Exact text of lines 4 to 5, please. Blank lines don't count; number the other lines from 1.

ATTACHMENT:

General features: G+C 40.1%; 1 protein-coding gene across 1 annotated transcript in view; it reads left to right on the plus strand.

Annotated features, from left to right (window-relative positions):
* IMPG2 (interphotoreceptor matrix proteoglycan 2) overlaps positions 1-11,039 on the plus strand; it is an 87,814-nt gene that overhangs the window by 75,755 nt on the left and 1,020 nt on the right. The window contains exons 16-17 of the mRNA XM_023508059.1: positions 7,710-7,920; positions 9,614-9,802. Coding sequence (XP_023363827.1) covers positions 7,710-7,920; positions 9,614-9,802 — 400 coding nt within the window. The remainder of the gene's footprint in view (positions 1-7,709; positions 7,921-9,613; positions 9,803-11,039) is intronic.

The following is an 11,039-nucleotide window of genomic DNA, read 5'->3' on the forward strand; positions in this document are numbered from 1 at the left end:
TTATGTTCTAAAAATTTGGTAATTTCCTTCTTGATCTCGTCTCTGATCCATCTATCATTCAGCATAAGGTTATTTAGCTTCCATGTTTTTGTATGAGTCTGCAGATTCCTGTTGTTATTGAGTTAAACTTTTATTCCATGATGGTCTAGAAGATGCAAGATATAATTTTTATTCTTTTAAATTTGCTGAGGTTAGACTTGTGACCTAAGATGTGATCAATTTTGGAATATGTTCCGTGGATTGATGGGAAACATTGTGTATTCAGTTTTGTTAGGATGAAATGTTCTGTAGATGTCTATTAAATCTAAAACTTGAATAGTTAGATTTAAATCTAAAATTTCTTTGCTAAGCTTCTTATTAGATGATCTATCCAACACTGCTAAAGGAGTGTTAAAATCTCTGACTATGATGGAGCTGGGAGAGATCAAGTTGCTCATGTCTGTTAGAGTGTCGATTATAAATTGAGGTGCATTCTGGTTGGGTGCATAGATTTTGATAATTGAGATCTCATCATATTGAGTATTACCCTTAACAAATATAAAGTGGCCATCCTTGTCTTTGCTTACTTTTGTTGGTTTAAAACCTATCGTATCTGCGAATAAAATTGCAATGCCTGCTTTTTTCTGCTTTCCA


The following is an 11,039-nucleotide window of genomic DNA, read 5'->3' on the forward strand; positions in this document are numbered from 1 at the left end:
TTATGTTCTAAAAATTTGGTAATTTCCTTCTTGATCTCGTCTCTGATCCATCTATCATTCAGCATAAGGTTATTTAGCTTCCATGTTTTTGTATGAGTCTGCAGATTCCTGTTGTTATTGAGTTAAACTTTTATTCCATGATGGTCTAGAAGATGCAAGATATAATTTTTATTCTTTTAAATTTGCTGAGGTTAGACTTGTGACCTAAGATGTGATCAATTTTGGAATATGTTCCGTGGATTGATGGGAAACATTGTGTATTCAGTTTTGTTAGGATGAAATGTTCTGTAGATGTCTATTAAATCTAAAACTTGAATAGTTAGATTTAAATCTAAAATTTCTTTGCTAAGCTTCTTATTAGATGATCTATCCAACACTGCTAAAGGAGTGTTAAAATCTCTGACTATGATGGAGCTGGGAGAGATCAAGTTGCTCATGTCTGTTAGAGTGTCGATTATAAATTGAGGTGCATTCTGGTTGGGTGCATAGATTTTGATAATTGAGATCTCATCATATTGAGTATTACCCTTAACAAATATAAAGTGGCCATCCTTGTCTTTGCTTACTTTTGTTGGTTTAAAACCTATCGTATCTGCGAATAAAATTGCAATGCCTGCTTTTTTCTGCTTTCCA